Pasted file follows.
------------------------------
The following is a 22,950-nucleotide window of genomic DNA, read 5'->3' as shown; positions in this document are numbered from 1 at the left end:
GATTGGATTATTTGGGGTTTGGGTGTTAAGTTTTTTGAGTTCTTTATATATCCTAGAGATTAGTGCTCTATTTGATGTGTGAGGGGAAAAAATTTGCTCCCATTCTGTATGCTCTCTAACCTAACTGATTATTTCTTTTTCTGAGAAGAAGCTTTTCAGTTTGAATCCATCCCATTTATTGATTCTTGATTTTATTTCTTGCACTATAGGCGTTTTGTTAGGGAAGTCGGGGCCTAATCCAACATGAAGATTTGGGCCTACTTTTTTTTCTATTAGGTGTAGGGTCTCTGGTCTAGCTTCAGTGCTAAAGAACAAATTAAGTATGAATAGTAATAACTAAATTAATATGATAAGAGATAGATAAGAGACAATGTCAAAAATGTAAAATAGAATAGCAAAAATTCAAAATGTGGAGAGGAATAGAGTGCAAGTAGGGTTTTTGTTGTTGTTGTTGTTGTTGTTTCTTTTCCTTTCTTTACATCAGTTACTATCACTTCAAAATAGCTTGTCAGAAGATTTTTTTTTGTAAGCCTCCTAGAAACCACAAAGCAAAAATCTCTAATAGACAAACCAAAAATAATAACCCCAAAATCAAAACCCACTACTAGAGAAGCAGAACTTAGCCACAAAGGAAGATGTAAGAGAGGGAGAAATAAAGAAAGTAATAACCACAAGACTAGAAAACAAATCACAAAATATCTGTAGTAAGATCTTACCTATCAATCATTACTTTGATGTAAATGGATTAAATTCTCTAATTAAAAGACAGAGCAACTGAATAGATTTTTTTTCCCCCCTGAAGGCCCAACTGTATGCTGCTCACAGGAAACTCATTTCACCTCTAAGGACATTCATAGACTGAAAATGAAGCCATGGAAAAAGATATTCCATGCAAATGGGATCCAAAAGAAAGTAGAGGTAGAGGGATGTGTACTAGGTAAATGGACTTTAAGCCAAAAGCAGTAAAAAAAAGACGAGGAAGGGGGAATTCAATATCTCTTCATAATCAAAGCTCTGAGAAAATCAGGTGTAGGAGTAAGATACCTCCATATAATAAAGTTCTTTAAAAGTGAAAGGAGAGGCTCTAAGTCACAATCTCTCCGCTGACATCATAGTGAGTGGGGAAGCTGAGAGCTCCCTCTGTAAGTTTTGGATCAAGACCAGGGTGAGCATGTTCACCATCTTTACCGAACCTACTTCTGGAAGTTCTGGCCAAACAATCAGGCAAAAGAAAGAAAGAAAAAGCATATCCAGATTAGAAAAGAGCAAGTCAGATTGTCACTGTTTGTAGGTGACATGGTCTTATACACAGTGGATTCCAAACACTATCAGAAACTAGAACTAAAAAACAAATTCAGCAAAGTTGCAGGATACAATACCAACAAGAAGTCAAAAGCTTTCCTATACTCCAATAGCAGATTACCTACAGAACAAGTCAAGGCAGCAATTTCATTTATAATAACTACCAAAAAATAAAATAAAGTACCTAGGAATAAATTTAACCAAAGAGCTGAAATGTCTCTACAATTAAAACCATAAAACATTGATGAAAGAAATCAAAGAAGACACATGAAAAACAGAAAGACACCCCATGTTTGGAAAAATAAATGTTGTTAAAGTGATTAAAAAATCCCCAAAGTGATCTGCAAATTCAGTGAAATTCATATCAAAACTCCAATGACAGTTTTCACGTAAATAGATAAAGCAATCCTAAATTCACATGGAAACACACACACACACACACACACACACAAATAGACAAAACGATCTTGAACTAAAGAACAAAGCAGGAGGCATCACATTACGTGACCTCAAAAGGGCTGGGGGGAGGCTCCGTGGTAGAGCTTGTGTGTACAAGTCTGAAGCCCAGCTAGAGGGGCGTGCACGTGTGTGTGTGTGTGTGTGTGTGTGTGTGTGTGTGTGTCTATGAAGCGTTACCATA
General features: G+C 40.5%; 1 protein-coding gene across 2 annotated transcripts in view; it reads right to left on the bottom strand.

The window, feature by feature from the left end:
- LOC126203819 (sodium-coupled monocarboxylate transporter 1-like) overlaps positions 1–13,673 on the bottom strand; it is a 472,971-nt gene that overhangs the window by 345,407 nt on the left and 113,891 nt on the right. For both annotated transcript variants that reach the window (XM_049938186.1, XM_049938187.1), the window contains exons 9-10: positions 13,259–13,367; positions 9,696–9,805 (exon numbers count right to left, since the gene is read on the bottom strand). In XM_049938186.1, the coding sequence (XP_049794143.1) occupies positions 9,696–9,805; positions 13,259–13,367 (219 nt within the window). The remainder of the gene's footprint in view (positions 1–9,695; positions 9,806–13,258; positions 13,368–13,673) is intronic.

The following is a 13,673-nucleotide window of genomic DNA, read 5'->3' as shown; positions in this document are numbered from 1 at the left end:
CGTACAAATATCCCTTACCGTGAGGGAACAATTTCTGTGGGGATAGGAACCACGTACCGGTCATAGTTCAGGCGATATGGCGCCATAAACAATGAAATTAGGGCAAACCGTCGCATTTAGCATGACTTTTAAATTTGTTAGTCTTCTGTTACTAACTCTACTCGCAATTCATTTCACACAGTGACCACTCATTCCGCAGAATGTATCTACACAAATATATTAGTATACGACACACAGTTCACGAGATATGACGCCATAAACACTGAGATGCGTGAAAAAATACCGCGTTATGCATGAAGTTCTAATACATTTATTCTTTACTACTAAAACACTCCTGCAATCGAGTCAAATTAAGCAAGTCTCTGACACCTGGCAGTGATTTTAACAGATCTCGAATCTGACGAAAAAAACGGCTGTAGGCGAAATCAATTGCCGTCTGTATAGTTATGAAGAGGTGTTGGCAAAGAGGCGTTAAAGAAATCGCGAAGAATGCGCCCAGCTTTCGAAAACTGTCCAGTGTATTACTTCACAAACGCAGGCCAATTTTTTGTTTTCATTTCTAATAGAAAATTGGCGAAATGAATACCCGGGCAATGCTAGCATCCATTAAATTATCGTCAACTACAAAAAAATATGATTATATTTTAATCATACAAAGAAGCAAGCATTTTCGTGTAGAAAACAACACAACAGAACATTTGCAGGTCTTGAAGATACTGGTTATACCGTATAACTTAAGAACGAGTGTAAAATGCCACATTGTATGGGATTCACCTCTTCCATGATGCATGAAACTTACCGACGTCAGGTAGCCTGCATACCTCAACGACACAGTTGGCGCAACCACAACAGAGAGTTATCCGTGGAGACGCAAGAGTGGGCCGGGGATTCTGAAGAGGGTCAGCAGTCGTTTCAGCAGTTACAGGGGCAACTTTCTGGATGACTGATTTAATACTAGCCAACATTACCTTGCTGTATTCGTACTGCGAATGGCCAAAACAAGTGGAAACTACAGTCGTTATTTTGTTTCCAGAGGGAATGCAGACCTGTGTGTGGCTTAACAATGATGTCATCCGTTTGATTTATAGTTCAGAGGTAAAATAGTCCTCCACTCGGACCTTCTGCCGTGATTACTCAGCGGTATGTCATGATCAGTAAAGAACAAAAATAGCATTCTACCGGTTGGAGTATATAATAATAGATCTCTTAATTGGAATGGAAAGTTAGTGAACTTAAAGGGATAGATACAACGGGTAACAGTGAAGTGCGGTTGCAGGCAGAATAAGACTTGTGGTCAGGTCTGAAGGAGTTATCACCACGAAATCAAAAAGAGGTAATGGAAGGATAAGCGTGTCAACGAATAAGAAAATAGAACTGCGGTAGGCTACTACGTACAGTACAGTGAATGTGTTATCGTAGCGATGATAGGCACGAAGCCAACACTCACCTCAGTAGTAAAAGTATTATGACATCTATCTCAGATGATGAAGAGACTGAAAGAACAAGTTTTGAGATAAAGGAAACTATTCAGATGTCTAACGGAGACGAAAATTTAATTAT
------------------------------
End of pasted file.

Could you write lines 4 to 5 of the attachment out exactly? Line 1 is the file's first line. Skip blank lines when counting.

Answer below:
The window, feature by feature from the left end:
- LOC126203819 (sodium-coupled monocarboxylate transporter 1-like) overlaps positions 1–13,673 on the bottom strand; it is a 472,971-nt gene that overhangs the window by 345,407 nt on the left and 113,891 nt on the right. For both annotated transcript variants that reach the window (XM_049938186.1, XM_049938187.1), the window contains exons 9-10: positions 13,259–13,367; positions 9,696–9,805 (exon numbers count right to left, since the gene is read on the bottom strand). In XM_049938186.1, the coding sequence (XP_049794143.1) occupies positions 9,696–9,805; positions 13,259–13,367 (219 nt within the window). The remainder of the gene's footprint in view (positions 1–9,695; positions 9,806–13,258; positions 13,368–13,673) is intronic.